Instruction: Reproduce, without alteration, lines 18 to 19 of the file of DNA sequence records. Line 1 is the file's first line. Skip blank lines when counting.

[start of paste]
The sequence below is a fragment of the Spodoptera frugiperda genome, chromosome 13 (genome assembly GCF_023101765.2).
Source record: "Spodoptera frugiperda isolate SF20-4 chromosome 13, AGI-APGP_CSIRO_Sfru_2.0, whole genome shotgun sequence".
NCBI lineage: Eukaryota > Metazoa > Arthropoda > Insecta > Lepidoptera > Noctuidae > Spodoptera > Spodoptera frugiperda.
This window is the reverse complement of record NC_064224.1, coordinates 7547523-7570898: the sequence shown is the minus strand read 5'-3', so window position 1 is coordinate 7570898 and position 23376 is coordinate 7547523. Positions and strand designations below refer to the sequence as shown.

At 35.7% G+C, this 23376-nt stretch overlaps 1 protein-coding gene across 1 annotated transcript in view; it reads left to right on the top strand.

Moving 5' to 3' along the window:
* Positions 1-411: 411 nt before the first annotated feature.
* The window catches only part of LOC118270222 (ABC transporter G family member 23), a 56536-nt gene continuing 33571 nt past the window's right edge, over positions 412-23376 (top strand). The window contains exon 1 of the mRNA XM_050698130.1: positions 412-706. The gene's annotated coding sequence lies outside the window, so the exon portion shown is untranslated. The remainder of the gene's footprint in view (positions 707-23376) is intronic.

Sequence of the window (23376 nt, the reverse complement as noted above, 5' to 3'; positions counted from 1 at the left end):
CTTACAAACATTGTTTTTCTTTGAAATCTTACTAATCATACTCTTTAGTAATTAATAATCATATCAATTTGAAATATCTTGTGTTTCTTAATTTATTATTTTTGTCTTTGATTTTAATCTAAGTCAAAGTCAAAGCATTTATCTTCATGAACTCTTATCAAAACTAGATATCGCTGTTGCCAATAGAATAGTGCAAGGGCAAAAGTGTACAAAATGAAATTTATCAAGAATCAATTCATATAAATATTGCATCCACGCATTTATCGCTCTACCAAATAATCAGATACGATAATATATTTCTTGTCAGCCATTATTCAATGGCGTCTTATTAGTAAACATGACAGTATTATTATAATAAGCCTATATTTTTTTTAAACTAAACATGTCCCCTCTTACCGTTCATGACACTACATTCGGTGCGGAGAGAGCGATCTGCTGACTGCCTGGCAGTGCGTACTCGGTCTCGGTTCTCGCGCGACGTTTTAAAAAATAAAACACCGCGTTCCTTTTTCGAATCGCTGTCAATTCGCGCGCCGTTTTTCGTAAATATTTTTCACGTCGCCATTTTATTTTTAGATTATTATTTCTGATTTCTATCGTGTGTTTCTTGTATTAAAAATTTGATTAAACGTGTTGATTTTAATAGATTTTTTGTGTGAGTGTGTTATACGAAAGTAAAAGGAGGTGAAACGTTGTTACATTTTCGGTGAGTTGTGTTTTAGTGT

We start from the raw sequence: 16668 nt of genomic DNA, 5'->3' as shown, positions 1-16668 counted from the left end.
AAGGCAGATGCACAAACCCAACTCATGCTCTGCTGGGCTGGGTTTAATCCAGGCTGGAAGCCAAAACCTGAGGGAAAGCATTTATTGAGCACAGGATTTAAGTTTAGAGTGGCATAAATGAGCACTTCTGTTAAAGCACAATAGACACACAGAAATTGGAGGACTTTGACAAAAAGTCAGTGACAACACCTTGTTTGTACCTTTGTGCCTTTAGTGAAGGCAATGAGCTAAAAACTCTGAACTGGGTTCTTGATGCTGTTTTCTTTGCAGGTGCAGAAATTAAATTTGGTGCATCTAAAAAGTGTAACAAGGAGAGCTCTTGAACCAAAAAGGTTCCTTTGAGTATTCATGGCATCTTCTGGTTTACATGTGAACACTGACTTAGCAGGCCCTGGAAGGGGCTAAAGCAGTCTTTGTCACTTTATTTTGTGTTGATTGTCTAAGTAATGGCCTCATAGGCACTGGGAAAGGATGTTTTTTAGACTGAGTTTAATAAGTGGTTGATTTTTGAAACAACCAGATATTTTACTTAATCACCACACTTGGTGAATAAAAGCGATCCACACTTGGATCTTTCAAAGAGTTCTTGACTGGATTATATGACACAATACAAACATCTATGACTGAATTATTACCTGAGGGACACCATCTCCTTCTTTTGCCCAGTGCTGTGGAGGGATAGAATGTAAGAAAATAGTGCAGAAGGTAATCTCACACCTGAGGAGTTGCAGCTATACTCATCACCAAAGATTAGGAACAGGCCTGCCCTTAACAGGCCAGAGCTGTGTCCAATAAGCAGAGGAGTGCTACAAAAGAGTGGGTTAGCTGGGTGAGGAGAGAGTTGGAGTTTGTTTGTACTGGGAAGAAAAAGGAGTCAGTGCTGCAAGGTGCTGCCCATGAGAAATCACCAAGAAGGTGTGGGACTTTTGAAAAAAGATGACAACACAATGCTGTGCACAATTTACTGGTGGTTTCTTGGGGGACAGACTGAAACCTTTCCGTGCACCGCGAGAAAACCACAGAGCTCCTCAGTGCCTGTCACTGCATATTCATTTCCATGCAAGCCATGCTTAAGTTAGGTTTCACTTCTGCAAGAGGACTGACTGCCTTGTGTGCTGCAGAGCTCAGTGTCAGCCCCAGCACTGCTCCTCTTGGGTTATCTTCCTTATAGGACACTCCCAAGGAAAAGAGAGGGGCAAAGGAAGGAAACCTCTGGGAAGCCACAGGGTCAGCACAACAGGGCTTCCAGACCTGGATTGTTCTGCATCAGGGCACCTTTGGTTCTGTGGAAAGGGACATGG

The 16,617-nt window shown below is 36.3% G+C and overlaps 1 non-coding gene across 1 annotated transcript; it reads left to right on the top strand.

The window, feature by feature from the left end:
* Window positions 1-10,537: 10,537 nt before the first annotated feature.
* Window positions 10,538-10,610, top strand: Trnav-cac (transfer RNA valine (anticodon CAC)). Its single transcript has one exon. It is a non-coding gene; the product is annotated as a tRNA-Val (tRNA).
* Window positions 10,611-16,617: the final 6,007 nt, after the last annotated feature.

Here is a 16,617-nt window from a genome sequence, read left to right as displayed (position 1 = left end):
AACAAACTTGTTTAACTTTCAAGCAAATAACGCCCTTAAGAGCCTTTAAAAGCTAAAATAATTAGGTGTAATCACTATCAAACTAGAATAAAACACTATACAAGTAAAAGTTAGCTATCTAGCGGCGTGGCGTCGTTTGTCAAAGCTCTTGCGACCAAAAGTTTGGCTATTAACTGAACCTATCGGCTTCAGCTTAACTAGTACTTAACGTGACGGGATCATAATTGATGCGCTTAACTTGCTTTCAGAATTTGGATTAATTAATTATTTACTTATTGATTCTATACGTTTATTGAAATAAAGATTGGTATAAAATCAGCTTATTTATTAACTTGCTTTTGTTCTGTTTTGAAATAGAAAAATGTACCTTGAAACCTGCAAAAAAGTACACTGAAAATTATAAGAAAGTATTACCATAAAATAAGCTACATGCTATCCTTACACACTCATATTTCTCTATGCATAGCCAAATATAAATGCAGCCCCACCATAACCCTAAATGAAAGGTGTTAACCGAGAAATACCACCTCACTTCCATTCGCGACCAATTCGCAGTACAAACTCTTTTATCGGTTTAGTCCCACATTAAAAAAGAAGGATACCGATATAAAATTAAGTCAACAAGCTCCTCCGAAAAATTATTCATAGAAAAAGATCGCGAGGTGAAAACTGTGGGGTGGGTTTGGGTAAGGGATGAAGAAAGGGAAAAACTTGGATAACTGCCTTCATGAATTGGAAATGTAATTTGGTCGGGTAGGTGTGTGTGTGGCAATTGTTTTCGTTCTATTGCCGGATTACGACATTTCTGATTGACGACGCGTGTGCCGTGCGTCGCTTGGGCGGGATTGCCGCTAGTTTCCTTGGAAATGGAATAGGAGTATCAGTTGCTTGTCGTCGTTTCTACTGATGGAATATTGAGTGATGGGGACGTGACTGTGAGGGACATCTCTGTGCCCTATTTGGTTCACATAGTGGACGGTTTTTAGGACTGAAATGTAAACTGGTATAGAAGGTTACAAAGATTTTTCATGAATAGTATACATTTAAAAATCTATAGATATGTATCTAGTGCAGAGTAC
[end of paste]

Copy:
Here is a 16,617-nt window from a genome sequence, read left to right as displayed (position 1 = left end):
AACAAACTTGTTTAACTTTCAAGCAAATAACGCCCTTAAGAGCCTTTAAAAGCTAAAATAATTAGGTGTAATCACTATCAAACTAGAATAAAACACTATACAAGTAAAAGTTAGCTATCTAGCGGCGTGGCGTCGTTTGTCAAAGCTCTTGCGACCAAAAGTTTGGCTATTAACTGAACCTATCGGCTTCAGCTTAACTAGTACTTAACGTGACGGGATCATAATTGATGCGCTTAACTTGCTTTCAGAATTTGGATTAATTAATTATTTACTTATTGATTCTATACGTTTATTGAAATAAAGATTGGTATAAAATCAGCTTATTTATTAACTTGCTTTTGTTCTGTTTTGAAATAGAAAAATGTACCTTGAAACCTGCAAAAAAGTACACTGAAAATTATAAGAAAGTATTACCATAAAATAAGCTACATGCTATCCTTACACACTCATATTTCTCTATGCATAGCCAAATATAAATGCAGCCCCACCATAACCCTAAATGAAAGGTGTTAACCGAGAAATACCACCTCACTTCCATTCGCGACCAATTCGCAGTACAAACTCTTTTATCGGTTTAGTCCCACATTAAAAAAGAAGGATACCGATATAAAATTAAGTCAACAAGCTCCTCCGAAAAATTATTCATAGAAAAAGATCGCGAGGTGAAAACTGTGGGGTGGGTTTGGGTAAGGGATGAAGAAAGGGAAAAACTTGGATAACTGCCTTCATGAATTGGAAATGTAATTTGGTCGGGTAGGTGTGTGTGTGGCAATTGTTTTCGTTCTATTGCCGGATTACGACATTTCTGATTGACGACGCGTGTGCCGTGCGTCGCTTGGGCGGGATTGCCGCTAGTTTCCTTGGAAATGGAATAGGAGTATCAGTTGCTTGTCGTCGTTTCTACTGATGGAATATTGAGTGATGGGGACGTGACTGTGAGGGACATCTCTGTGCCCTATTTGGTTCACATAGTGGACGGTTTTTAGGACTGAAATGTAAACTGGTATAGAAGGTTACAAAGATTTTTCATGAATAGTATACATTTAAAAATCTATAGATATGTATCTAGTGCAGAGTAC